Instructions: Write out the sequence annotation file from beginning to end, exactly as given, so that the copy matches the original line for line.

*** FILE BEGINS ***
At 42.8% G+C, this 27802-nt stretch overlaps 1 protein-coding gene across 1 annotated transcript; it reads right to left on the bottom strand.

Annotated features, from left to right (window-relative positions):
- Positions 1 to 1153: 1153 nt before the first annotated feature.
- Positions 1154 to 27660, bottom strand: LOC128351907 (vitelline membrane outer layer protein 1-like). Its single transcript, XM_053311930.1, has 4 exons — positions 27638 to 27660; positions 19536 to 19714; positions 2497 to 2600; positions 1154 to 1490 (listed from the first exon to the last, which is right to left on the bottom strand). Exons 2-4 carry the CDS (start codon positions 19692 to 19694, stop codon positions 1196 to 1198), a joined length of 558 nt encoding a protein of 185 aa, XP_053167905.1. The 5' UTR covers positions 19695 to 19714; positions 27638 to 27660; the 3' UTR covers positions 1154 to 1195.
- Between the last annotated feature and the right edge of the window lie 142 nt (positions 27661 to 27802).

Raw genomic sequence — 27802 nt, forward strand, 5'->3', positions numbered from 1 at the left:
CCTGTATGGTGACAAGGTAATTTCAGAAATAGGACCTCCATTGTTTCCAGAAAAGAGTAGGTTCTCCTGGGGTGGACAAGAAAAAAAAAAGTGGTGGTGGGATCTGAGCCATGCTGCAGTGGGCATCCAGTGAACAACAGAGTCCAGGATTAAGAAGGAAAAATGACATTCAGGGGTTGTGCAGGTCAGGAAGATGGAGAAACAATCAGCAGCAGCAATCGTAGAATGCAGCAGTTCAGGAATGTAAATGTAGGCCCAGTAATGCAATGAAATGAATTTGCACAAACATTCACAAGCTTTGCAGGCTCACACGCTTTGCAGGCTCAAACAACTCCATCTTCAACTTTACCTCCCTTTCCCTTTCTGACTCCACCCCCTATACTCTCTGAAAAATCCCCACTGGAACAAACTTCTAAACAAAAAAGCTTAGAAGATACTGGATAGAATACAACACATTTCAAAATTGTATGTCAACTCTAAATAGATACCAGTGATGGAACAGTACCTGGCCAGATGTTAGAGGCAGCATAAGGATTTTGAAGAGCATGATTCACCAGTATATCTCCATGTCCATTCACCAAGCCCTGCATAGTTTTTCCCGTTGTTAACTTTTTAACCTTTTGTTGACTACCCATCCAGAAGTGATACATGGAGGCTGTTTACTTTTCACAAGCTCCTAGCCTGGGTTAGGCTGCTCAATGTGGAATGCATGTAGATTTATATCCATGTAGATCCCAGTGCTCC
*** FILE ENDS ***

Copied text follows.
At 42.8% G+C, this 27802-nt stretch overlaps 1 protein-coding gene across 1 annotated transcript; it reads right to left on the bottom strand.

Annotated features, from left to right (window-relative positions):
- Positions 1 to 1153: 1153 nt before the first annotated feature.
- Positions 1154 to 27660, bottom strand: LOC128351907 (vitelline membrane outer layer protein 1-like). Its single transcript, XM_053311930.1, has 4 exons — positions 27638 to 27660; positions 19536 to 19714; positions 2497 to 2600; positions 1154 to 1490 (listed from the first exon to the last, which is right to left on the bottom strand). Exons 2-4 carry the CDS (start codon positions 19692 to 19694, stop codon positions 1196 to 1198), a joined length of 558 nt encoding a protein of 185 aa, XP_053167905.1. The 5' UTR covers positions 19695 to 19714; positions 27638 to 27660; the 3' UTR covers positions 1154 to 1195.
- Between the last annotated feature and the right edge of the window lie 142 nt (positions 27661 to 27802).

Raw genomic sequence — 27802 nt, forward strand, 5'->3', positions numbered from 1 at the left:
CCTGTATGGTGACAAGGTAATTTCAGAAATAGGACCTCCATTGTTTCCAGAAAAGAGTAGGTTCTCCTGGGGTGGACAAGAAAAAAAAAAGTGGTGGTGGGATCTGAGCCATGCTGCAGTGGGCATCCAGTGAACAACAGAGTCCAGGATTAAGAAGGAAAAATGACATTCAGGGGTTGTGCAGGTCAGGAAGATGGAGAAACAATCAGCAGCAGCAATCGTAGAATGCAGCAGTTCAGGAATGTAAATGTAGGCCCAGTAATGCAATGAAATGAATTTGCACAAACATTCACAAGCTTTGCAGGCTCACACGCTTTGCAGGCTCAAACAACTCCATCTTCAACTTTACCTCCCTTTCCCTTTCTGACTCCACCCCCTATACTCTCTGAAAAATCCCCACTGGAACAAACTTCTAAACAAAAAAGCTTAGAAGATACTGGATAGAATACAACACATTTCAAAATTGTATGTCAACTCTAAATAGATACCAGTGATGGAACAGTACCTGGCCAGATGTTAGAGGCAGCATAAGGATTTTGAAGAGCATGATTCACCAGTATATCTCCATGTCCATTCACCAAGCCCTGCATAGTTTTTCCCGTTGTTAACTTTTTAACCTTTTGTTGACTACCCATCCAGAAGTGATACATGGAGGCTGTTTACTTTTCACAAGCTCCTAGCCTGGGTTAGGCTGCTCAATGTGGAATGCATGTAGATTTATATCCATGTAGATCCCAGTGCTCC